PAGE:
Only 30-40% of the stops are video/audio recorded. This is done in that percentage of patrol vehicles (e., squad cars) that have onboard dash cam videos. Many police officers will move the suspect out of the camera’s view to do the field sobriety tests. This is to prevent their defense attorney later on from using it to show that they performed well or as least not badly. Defense attorneys often receive audio-video CD’s or DVD’s as part of the discovery packet with your police report.
Some of these videos have audio; some don’t. The video may show the actual stop and any preceding pursuit of the driver. Whether the suspect is eluding or not. It may show bad driving for several miles to several hundred feet. It may show the officer approaching the vehicle and speaking with the driver or a passenger. It could show the field sobriety tests. It may show the person being arrested, cuffed and any resisting arrest if that occurred. Sometimes we even get an audio-video of the suspect inside the patrol vehicle on their way to the police station for booking and breath testing. The suspect sometimes makes extensive admissions and apologies while sitting in the back seat of the patrol vehicle.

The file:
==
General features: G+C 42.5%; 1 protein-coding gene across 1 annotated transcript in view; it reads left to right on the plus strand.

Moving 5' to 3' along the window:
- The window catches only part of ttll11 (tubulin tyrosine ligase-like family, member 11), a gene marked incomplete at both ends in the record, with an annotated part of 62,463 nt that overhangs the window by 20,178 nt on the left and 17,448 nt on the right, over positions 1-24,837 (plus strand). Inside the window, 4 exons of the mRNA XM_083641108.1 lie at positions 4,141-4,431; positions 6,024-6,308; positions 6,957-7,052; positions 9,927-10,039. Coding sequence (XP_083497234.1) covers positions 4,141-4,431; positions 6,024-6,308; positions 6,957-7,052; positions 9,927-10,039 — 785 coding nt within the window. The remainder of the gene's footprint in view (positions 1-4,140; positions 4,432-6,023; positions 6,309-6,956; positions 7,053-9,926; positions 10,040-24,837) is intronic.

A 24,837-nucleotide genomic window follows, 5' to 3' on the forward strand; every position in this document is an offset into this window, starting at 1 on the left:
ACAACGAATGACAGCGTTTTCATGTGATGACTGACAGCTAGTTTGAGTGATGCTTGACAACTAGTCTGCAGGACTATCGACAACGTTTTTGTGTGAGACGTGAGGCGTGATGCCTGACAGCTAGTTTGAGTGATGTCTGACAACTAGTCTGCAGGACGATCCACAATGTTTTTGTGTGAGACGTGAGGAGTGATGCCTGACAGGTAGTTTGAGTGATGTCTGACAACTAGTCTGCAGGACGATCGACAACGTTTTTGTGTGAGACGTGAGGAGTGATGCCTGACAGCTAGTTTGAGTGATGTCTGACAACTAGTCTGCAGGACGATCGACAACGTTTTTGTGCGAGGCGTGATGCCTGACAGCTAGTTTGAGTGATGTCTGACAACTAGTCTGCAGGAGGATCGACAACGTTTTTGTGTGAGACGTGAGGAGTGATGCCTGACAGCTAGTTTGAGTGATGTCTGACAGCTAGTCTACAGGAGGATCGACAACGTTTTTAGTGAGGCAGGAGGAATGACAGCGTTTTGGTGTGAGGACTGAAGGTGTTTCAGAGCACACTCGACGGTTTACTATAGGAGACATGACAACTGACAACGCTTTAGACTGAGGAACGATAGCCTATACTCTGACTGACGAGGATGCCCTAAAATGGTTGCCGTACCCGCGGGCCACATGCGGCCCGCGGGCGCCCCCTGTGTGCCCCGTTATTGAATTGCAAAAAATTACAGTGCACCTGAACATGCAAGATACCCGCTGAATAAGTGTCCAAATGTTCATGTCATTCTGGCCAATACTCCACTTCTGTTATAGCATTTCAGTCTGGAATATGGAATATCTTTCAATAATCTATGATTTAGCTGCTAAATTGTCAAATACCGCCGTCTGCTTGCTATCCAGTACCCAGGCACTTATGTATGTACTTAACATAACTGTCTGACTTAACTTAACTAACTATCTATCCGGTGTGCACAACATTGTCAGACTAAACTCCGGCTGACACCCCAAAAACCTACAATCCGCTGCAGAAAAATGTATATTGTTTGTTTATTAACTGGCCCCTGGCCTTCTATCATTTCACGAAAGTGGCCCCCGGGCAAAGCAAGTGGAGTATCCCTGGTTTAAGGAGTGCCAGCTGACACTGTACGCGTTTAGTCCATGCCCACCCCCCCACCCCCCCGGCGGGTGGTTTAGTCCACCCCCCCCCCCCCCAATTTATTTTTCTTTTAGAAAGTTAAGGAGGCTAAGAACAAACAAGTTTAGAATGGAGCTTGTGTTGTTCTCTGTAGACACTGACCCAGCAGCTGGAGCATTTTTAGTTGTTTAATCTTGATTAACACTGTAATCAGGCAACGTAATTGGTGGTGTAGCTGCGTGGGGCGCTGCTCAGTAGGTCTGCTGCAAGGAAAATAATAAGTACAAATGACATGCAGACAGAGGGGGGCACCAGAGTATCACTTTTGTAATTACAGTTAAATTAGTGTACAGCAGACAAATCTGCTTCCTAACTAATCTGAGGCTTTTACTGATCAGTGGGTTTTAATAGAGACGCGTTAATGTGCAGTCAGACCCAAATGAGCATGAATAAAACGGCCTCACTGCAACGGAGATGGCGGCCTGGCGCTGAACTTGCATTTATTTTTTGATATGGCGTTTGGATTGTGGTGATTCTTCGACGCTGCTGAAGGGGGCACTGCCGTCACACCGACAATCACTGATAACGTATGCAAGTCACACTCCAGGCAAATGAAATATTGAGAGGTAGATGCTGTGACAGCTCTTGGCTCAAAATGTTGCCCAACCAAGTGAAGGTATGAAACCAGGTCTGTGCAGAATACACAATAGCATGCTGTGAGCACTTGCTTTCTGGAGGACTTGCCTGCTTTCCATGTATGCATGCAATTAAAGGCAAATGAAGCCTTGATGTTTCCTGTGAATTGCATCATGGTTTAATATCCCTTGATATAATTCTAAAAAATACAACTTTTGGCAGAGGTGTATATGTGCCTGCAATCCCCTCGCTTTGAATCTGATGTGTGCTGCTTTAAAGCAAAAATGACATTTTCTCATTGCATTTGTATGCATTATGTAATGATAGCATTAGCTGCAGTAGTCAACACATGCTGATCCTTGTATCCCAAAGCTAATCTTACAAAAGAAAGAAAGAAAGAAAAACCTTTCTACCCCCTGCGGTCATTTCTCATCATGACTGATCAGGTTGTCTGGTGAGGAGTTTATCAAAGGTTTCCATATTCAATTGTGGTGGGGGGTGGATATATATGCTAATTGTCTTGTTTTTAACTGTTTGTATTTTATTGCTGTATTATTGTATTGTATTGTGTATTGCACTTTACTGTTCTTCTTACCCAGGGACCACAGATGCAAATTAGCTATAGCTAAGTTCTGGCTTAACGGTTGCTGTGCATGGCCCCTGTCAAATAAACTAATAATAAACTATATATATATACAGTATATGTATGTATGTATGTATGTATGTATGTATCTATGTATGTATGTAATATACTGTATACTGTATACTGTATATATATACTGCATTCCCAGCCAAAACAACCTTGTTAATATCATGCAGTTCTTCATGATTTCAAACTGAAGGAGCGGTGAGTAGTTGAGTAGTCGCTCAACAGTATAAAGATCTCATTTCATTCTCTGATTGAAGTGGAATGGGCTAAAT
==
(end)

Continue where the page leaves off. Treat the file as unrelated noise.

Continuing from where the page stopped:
I had a major issue with a King County DUI case last year trying to get the officer’s onboard patrol vehicle’s dash cam video of a DUI stop. Other times, I have had to file discovery motions or subpoena the videos. The prosecutors sometimes do not provide anything more than the hard copy police report when they have more to provide. That sometimes is prosecutorial misconduct.